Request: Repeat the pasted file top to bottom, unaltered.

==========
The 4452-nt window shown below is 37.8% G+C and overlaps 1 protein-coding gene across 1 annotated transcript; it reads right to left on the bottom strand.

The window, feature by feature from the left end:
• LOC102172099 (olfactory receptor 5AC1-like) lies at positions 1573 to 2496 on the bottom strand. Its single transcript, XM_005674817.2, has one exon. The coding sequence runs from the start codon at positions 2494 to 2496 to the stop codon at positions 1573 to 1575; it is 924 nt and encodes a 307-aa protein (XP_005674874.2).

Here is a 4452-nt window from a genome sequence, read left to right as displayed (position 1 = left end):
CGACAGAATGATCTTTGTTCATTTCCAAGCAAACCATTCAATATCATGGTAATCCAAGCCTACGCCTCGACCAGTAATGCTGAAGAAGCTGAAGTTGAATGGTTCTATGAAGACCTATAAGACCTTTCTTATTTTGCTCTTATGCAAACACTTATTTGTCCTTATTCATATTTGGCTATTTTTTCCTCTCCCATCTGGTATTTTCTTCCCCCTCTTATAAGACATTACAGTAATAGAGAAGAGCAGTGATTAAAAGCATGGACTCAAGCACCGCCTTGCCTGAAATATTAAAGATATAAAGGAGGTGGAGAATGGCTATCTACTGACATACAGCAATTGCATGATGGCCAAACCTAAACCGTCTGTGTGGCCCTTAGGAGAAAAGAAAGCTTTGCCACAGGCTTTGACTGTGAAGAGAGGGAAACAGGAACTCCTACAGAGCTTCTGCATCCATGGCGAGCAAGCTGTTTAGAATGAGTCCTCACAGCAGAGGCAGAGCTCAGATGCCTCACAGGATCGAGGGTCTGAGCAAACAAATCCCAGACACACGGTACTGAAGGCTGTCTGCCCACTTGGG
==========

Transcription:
The 4452-nt window shown below is 37.8% G+C and overlaps 1 protein-coding gene across 1 annotated transcript; it reads right to left on the bottom strand.

The window, feature by feature from the left end:
• LOC102172099 (olfactory receptor 5AC1-like) lies at positions 1573 to 2496 on the bottom strand. Its single transcript, XM_005674817.2, has one exon. The coding sequence runs from the start codon at positions 2494 to 2496 to the stop codon at positions 1573 to 1575; it is 924 nt and encodes a 307-aa protein (XP_005674874.2).

Here is a 4452-nt window from a genome sequence, read left to right as displayed (position 1 = left end):
CGACAGAATGATCTTTGTTCATTTCCAAGCAAACCATTCAATATCATGGTAATCCAAGCCTACGCCTCGACCAGTAATGCTGAAGAAGCTGAAGTTGAATGGTTCTATGAAGACCTATAAGACCTTTCTTATTTTGCTCTTATGCAAACACTTATTTGTCCTTATTCATATTTGGCTATTTTTTCCTCTCCCATCTGGTATTTTCTTCCCCCTCTTATAAGACATTACAGTAATAGAGAAGAGCAGTGATTAAAAGCATGGACTCAAGCACCGCCTTGCCTGAAATATTAAAGATATAAAGGAGGTGGAGAATGGCTATCTACTGACATACAGCAATTGCATGATGGCCAAACCTAAACCGTCTGTGTGGCCCTTAGGAGAAAAGAAAGCTTTGCCACAGGCTTTGACTGTGAAGAGAGGGAAACAGGAACTCCTACAGAGCTTCTGCATCCATGGCGAGCAAGCTGTTTAGAATGAGTCCTCACAGCAGAGGCAGAGCTCAGATGCCTCACAGGATCGAGGGTCTGAGCAAACAAATCCCAGACACACGGTACTGAAGGCTGTCTGCCCACTTGGG